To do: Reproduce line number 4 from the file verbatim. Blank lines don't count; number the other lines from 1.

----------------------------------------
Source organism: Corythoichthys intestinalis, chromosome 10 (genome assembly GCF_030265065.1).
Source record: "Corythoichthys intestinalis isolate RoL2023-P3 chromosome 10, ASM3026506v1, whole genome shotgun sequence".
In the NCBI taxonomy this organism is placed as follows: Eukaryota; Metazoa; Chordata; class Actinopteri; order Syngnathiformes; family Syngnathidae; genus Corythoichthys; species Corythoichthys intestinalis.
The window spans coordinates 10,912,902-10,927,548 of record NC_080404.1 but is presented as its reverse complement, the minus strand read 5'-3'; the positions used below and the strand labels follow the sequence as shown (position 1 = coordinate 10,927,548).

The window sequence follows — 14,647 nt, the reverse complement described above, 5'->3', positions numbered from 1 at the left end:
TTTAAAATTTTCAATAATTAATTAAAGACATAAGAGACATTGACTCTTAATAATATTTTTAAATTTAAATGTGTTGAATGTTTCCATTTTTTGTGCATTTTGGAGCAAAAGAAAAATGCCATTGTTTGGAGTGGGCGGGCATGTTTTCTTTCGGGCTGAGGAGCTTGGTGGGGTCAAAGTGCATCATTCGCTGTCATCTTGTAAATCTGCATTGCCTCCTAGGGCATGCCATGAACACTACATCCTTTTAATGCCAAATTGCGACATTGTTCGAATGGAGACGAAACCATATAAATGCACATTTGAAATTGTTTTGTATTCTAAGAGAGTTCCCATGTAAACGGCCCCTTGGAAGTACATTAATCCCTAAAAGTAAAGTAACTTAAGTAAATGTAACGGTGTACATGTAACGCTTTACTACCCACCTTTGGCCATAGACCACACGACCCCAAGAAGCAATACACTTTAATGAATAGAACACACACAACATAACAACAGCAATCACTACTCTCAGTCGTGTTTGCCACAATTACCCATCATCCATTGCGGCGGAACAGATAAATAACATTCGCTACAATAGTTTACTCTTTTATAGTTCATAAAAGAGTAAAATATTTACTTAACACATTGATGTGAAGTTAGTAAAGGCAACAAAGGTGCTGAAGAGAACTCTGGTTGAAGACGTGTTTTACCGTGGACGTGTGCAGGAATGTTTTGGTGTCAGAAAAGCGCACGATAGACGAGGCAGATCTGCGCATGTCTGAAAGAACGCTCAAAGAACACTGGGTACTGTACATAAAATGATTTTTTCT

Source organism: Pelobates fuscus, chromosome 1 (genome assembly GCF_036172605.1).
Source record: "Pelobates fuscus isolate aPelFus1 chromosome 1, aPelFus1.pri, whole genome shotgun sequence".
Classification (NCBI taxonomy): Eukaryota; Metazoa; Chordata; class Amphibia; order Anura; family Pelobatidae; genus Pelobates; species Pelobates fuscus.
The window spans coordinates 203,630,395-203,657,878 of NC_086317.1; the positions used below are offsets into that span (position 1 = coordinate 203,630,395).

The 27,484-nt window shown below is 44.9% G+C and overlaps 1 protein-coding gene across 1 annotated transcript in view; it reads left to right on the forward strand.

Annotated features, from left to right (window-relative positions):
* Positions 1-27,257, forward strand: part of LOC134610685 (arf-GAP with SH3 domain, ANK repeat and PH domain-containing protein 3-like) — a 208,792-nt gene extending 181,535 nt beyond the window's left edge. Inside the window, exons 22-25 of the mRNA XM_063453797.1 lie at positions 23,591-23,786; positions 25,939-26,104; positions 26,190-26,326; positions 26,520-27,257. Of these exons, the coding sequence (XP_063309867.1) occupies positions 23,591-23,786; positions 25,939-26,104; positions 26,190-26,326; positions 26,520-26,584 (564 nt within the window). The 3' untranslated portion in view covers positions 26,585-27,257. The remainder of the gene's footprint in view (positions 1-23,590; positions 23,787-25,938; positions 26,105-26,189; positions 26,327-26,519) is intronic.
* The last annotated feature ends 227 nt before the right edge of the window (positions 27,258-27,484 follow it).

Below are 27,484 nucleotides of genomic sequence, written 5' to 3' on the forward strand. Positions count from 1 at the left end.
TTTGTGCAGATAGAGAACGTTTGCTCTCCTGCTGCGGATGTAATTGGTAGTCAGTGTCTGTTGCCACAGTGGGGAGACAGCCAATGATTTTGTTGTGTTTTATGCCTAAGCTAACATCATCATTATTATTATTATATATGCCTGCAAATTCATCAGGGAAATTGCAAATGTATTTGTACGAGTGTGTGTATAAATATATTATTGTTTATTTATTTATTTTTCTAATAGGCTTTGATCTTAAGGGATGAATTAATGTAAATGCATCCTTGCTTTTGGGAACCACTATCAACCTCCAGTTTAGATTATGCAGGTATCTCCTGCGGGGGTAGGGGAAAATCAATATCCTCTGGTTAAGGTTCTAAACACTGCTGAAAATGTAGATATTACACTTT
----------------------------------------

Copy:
The window spans coordinates 10,912,902-10,927,548 of record NC_080404.1 but is presented as its reverse complement, the minus strand read 5'-3'; the positions used below and the strand labels follow the sequence as shown (position 1 = coordinate 10,927,548).